President Museveni and Defence Minister Crispus Kiyonga are reported to have warned the politicians that if they do not behave properly, the army might shoot its way into power.
The two leaders have now been joined by the Chief of Defence Forces, General Aronda Nyakairima, who confirmed, at a press conference, that a return to military rule was not impossible. Given Uganda's history and the kind of future we aspire to, these statements are as unfortunate as they are unhelpful.
The president and his minister are right to assert that Ugandans expect their political leaders to perform their duties with diligence, dignity and devotion to the common good. It is out of a quest for that kind of leadership that thousands of Ugandans went into exile and others into the jungles of Luweero, where many paid the ultimate price.
But Museveni and Dr Kiyonga are wrong in their prescription - for various reasons. According to our Constitution, power belongs to the people, who exercise it through their elected leadership, which takes precedence over armed forces. For political leaders to, literally, tell soldiers that they are free to intervene if the politicians wrangle too loudly is to suggest that we have learnt nothing from our turbulent history.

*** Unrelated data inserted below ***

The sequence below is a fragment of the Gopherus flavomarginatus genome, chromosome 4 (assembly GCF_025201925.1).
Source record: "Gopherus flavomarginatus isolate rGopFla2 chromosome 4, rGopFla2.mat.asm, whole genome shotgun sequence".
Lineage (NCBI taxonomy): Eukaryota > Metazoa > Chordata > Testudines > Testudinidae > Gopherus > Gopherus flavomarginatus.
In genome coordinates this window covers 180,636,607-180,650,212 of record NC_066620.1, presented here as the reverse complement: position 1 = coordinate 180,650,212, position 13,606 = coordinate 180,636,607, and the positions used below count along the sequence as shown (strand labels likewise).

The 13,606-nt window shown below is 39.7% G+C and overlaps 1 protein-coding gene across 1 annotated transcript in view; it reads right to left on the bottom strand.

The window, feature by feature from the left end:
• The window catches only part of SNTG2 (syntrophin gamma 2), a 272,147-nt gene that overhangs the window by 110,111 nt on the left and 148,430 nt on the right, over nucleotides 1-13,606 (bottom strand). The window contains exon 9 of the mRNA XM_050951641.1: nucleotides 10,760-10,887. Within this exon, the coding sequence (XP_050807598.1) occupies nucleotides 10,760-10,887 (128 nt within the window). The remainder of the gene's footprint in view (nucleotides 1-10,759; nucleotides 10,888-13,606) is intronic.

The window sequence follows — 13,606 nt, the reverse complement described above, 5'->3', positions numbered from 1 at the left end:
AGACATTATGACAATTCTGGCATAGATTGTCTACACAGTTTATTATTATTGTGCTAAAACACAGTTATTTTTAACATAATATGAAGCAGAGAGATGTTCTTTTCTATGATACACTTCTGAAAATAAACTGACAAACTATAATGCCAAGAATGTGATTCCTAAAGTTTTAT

The democracy we aspire to is not a simply set of commands and orders bellowed by the Constitution and its enforcers. It is also a culture, with the rule by force and fear sustainably replaced by a fusion of a clear, shared vision and shared democratic values. That culture, like all others, would have constitutional mechanisms for resolving disagreements and discouraging and, ultimately, sanctioning disagreeable behaviour.
It is not the nature of the challenges we face that will shape our destiny; it is how we respond to the challenges. To plant armoured vehicles outside Parliament could scare politicians into "appropriate" behaviour, but it would take us 28 years back in our quest for a democratic culture. It is that culture, not the guns, that will secure our democratic gains.